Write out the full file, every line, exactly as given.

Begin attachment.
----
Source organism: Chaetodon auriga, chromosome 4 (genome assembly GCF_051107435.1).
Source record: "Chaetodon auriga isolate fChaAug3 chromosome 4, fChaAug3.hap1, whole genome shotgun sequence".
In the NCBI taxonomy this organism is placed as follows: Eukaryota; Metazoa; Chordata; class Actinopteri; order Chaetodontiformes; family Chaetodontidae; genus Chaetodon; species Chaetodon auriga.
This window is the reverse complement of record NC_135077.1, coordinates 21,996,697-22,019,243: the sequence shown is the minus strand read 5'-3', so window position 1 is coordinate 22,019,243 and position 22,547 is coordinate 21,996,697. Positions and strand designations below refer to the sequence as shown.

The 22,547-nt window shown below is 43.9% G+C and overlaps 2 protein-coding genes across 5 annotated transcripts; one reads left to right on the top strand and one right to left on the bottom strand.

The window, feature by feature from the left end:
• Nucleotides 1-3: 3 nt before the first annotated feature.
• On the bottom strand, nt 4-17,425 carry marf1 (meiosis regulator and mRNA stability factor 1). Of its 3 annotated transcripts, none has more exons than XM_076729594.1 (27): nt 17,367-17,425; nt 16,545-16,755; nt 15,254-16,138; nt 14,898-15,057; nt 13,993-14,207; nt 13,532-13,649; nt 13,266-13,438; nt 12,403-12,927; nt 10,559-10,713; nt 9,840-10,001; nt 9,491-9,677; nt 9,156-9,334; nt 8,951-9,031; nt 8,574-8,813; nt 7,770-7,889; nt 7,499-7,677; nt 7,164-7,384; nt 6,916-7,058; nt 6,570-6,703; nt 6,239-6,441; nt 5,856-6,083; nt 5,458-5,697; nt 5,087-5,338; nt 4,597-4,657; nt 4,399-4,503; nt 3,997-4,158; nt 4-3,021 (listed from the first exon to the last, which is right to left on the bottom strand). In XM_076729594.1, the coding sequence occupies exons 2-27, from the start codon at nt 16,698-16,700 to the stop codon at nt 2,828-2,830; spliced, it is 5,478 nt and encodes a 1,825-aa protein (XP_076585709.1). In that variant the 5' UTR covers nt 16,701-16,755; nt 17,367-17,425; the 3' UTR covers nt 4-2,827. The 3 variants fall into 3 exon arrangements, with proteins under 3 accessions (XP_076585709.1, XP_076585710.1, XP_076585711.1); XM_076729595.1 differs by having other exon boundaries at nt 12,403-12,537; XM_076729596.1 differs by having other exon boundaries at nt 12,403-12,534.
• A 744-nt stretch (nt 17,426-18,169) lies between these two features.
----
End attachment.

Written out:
Source organism: Chaetodon auriga, chromosome 4 (genome assembly GCF_051107435.1).
Source record: "Chaetodon auriga isolate fChaAug3 chromosome 4, fChaAug3.hap1, whole genome shotgun sequence".
In the NCBI taxonomy this organism is placed as follows: Eukaryota; Metazoa; Chordata; class Actinopteri; order Chaetodontiformes; family Chaetodontidae; genus Chaetodon; species Chaetodon auriga.
This window is the reverse complement of record NC_135077.1, coordinates 21,996,697-22,019,243: the sequence shown is the minus strand read 5'-3', so window position 1 is coordinate 22,019,243 and position 22,547 is coordinate 21,996,697. Positions and strand designations below refer to the sequence as shown.

The 22,547-nt window shown below is 43.9% G+C and overlaps 2 protein-coding genes across 5 annotated transcripts; one reads left to right on the top strand and one right to left on the bottom strand.

The window, feature by feature from the left end:
• Nucleotides 1-3: 3 nt before the first annotated feature.
• On the bottom strand, nt 4-17,425 carry marf1 (meiosis regulator and mRNA stability factor 1). Of its 3 annotated transcripts, none has more exons than XM_076729594.1 (27): nt 17,367-17,425; nt 16,545-16,755; nt 15,254-16,138; nt 14,898-15,057; nt 13,993-14,207; nt 13,532-13,649; nt 13,266-13,438; nt 12,403-12,927; nt 10,559-10,713; nt 9,840-10,001; nt 9,491-9,677; nt 9,156-9,334; nt 8,951-9,031; nt 8,574-8,813; nt 7,770-7,889; nt 7,499-7,677; nt 7,164-7,384; nt 6,916-7,058; nt 6,570-6,703; nt 6,239-6,441; nt 5,856-6,083; nt 5,458-5,697; nt 5,087-5,338; nt 4,597-4,657; nt 4,399-4,503; nt 3,997-4,158; nt 4-3,021 (listed from the first exon to the last, which is right to left on the bottom strand). In XM_076729594.1, the coding sequence occupies exons 2-27, from the start codon at nt 16,698-16,700 to the stop codon at nt 2,828-2,830; spliced, it is 5,478 nt and encodes a 1,825-aa protein (XP_076585709.1). In that variant the 5' UTR covers nt 16,701-16,755; nt 17,367-17,425; the 3' UTR covers nt 4-2,827. The 3 variants fall into 3 exon arrangements, with proteins under 3 accessions (XP_076585709.1, XP_076585710.1, XP_076585711.1); XM_076729595.1 differs by having other exon boundaries at nt 12,403-12,537; XM_076729596.1 differs by having other exon boundaries at nt 12,403-12,534.
• A 744-nt stretch (nt 17,426-18,169) lies between these two features.